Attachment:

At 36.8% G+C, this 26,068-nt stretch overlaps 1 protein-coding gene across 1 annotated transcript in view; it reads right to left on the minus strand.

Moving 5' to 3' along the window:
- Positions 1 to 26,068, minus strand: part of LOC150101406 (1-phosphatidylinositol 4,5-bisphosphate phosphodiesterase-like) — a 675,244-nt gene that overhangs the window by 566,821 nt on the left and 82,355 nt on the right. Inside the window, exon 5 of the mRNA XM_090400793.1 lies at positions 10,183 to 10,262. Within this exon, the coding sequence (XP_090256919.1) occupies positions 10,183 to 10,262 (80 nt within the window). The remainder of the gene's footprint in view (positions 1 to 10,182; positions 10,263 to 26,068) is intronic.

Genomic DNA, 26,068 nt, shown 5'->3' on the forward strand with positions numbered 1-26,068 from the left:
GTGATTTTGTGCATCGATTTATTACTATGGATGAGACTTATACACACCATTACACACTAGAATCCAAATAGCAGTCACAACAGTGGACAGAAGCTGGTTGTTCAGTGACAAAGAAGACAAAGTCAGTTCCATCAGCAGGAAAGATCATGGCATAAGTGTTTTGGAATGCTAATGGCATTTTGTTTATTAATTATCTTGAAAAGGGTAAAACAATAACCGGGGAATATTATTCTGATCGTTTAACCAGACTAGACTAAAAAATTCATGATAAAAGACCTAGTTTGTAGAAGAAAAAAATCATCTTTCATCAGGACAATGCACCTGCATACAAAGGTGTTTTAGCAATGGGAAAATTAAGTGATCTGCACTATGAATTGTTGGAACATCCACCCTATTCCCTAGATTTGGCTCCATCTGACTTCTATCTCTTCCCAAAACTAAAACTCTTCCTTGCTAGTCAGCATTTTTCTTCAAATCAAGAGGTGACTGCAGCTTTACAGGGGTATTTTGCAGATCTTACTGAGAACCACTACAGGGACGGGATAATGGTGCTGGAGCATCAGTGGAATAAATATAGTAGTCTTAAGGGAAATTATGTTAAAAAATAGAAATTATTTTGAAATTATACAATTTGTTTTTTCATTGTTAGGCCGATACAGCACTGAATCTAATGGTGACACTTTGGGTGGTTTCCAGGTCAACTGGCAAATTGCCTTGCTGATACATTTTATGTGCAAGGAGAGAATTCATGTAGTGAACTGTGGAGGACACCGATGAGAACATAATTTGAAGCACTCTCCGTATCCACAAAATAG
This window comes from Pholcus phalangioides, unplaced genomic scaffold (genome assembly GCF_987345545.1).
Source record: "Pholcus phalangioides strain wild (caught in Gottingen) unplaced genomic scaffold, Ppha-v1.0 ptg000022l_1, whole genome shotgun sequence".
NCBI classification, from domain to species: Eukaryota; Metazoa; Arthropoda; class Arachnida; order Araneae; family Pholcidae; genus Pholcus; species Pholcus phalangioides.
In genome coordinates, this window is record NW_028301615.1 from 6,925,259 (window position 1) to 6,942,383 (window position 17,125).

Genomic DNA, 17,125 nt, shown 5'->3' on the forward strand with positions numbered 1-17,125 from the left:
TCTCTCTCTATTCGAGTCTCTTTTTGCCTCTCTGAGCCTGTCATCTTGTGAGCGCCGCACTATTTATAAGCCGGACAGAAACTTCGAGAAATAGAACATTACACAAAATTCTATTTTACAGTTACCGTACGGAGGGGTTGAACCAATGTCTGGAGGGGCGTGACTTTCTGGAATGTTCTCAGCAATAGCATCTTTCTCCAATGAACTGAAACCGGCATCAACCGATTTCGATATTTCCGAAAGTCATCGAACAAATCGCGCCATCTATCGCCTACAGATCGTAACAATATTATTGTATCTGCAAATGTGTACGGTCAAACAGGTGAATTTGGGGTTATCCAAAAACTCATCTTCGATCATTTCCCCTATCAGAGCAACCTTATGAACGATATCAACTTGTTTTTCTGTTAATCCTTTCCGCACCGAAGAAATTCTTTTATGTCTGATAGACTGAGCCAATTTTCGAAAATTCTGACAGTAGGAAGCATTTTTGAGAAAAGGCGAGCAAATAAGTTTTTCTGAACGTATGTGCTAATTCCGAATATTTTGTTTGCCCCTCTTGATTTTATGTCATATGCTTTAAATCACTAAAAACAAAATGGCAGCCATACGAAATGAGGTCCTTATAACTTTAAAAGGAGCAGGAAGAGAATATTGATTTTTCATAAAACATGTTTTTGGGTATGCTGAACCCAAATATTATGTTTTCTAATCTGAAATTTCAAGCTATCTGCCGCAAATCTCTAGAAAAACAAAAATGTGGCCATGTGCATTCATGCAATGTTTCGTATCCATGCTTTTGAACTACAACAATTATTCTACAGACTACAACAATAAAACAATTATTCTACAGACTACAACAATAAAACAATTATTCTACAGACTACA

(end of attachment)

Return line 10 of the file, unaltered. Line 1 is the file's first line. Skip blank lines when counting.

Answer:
Genomic DNA, 17,125 nt, shown 5'->3' on the forward strand with positions numbered 1-17,125 from the left: